Sitting down to produce music is a long process, but a rewarding one when there are no hiccups. Unfortunately, roadblocks do crop up and when they do, in order to finish a project you have to understand how to overcome them. One method is to avoid making mistakes in the first place and this guide focuses on the top mistakes to avoid at all costs when producing music.
Don’t Have an Incomplete Setup
You could not paint a masterpiece without paint. Well, the same logic applies to music production. To produce the perfect track, or any sound worth working on, you have to find the right equipment. Typical bits of kit that most music producers tend to have in their inventory are:
- Digital Audio Workstation
- Studio Grade Headphones (preferably noise canceling)
- Studio Monitors
- Studio Grade Microphone
- Access to Sampling
But, don’t break the bank. The important part is the music making. If you are a beginner, this is especially relevant, do not buy all this stuff new until you know you’re going to use it enough to merit the price tag. The one thing that is most likely to get used on a regular basis is the computer, so for some specific music production options take a look at Lenovo Desktop for Music Production. It is very easy to spend thousands. Check out second-hand options or rent/borrow the other kit until you feel a) confident using it and b) will use it for the foreseeable future.
Brush up on Basic Music Knowledge
A lot of music is innate, but there are skills to be learned alongside natural talent. Putting together a song or instrument is made easier by learning the basic concept behind the screen. Names, time signatures, chords and progressions, key signatures, and how to manipulate harmonies are all top content to acquire when dabbling in music production. It will make life that much easier and ensure there is a certain quality to the finished result that wouldn’t be possible without it. If you choose to wing it, expect a depleted quality in the output.
As a place to start try exploring the seven key elements of all music.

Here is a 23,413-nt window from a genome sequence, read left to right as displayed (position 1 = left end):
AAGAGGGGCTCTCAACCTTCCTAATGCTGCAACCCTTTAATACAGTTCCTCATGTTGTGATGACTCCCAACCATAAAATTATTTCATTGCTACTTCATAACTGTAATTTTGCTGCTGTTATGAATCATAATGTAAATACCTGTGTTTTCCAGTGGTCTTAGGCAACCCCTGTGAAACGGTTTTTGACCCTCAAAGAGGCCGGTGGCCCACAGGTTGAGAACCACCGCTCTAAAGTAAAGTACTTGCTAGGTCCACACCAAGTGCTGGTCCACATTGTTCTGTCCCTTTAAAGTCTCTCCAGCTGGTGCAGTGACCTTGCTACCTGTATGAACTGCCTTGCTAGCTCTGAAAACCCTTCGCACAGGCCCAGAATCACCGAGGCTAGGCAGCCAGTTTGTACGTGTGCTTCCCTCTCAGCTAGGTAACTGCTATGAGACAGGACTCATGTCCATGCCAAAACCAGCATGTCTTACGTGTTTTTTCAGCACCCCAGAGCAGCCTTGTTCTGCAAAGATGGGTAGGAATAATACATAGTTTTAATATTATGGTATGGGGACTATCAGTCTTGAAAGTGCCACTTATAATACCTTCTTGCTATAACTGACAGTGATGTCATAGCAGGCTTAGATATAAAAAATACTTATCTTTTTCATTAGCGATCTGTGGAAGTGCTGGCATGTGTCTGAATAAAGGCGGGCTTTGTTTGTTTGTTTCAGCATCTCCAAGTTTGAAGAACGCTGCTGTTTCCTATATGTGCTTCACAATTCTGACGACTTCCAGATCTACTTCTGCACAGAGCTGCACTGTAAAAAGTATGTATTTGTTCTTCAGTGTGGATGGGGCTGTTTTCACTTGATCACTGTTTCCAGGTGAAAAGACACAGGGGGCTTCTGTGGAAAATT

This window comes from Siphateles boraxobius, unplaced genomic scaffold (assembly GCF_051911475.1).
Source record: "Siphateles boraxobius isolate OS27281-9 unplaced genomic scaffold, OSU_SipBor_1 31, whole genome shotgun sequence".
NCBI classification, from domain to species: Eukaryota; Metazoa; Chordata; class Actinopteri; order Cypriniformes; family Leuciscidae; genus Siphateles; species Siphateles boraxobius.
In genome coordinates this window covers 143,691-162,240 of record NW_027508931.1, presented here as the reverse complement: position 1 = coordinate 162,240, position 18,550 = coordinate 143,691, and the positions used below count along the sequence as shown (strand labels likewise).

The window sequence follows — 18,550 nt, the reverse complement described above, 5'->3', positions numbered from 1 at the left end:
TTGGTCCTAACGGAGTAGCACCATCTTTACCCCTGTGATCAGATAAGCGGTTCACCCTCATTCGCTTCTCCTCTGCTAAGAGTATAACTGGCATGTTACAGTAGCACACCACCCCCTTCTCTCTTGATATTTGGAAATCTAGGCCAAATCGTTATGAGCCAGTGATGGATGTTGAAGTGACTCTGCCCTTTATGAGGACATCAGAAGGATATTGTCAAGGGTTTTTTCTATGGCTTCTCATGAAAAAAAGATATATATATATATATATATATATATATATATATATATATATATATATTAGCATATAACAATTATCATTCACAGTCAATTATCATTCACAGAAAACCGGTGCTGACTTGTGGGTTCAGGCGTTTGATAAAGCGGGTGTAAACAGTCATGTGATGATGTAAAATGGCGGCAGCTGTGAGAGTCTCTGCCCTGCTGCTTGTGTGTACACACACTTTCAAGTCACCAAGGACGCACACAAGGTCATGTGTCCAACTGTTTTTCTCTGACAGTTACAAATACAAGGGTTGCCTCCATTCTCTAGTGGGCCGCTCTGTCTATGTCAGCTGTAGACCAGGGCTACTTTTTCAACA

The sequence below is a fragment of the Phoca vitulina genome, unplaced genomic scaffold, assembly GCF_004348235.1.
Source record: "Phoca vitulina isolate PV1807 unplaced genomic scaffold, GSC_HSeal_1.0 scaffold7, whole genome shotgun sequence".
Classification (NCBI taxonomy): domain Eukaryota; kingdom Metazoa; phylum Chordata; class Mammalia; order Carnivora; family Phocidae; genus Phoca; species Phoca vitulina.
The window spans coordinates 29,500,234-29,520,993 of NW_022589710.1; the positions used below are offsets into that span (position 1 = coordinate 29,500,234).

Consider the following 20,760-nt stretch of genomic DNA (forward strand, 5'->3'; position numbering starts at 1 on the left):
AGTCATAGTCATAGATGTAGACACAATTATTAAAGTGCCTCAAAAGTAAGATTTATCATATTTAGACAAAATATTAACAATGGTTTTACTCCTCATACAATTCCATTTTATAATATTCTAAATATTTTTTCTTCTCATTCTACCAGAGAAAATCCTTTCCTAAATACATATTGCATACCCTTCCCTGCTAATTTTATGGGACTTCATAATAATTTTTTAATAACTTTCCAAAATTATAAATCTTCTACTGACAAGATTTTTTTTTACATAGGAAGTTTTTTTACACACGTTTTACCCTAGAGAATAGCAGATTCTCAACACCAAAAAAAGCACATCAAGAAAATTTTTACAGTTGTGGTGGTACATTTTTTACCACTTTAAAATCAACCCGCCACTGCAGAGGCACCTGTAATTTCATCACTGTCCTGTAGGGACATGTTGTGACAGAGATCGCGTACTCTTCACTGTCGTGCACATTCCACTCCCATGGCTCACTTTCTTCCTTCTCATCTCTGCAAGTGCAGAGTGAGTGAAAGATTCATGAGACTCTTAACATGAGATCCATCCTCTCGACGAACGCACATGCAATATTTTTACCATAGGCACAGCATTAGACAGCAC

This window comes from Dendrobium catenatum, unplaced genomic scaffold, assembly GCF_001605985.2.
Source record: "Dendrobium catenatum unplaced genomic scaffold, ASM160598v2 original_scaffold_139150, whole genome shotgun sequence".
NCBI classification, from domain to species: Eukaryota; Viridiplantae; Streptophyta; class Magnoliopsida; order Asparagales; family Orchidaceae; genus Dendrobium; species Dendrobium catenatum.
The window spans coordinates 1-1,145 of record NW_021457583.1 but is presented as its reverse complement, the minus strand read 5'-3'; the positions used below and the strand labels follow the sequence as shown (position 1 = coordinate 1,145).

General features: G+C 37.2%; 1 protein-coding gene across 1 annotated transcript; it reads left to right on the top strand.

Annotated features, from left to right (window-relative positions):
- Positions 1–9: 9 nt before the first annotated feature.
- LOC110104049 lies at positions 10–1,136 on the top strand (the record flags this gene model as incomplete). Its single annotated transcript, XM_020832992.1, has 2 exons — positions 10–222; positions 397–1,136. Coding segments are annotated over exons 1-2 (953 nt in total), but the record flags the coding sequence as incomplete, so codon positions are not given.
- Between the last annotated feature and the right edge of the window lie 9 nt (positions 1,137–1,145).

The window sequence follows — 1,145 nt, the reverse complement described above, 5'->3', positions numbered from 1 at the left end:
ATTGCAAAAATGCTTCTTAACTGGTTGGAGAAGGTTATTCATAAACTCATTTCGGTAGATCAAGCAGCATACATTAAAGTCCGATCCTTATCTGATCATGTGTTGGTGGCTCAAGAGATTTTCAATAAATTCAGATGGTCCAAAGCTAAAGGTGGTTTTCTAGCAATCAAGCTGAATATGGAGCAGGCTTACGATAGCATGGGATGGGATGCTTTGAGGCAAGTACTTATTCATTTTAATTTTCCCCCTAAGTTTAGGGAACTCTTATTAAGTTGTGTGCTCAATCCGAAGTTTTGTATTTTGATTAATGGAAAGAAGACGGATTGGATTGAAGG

- Harmony – how the notes work together.
- Dynamics – how loud the music is played.
- Melody – what it sounds like.
- Rhythm – the beat, the tempo.
- Form – sections of music.
- Texture – how every component sits together.
- Timbre – the individual aspects that dictate instrumental individuality.
Stay on Track with Mistakes
Different work styles are expected across any project. However, when it comes to producing music it is normal to anticipate mistakes along the journey. When this happens, don’t ignore it. A mistake is far easier to rectify in real-time as opposed to retrospectively when a whole piece has come together.
Mistake fixing, however, is a different concept entirely from editing. Editing is the perfecting part that happens at the end of a track or a recorded section. Why does it have to happen at the end? Because then you get the bigger picture. How every component works together is integral to the track running smoothly from start to finish – so if one section has been heavily edited, EQ messed around with, etc, maybe some vocal compression, it will undoubtedly stand out as odd. If you are tempted to edit a section before the whole ensemble is complete, save it as a separate file and have two mixes on the go for continuity’s sake.
Avoid the Hyperfocus
Sometimes, a bit of hyperfocus can be a good thing – if it gets the task done. However, too much can lead to burnout and overproduction, which then leads to uncompleted projects dotted around. Obsession is a part of perfectionism, the two go hand in hand. However, there is a balance to be struck. Instead of fixating on one song for months on end, take time to explore other projects too. A fresh pair of eyes is a useful tool at your disposal, and you can only get that by stepping away.
Music production is a lot of fun, and the equipment alone can be a major part of the action. Finding the right PC and DAW is essential and don’t avoid that music theory.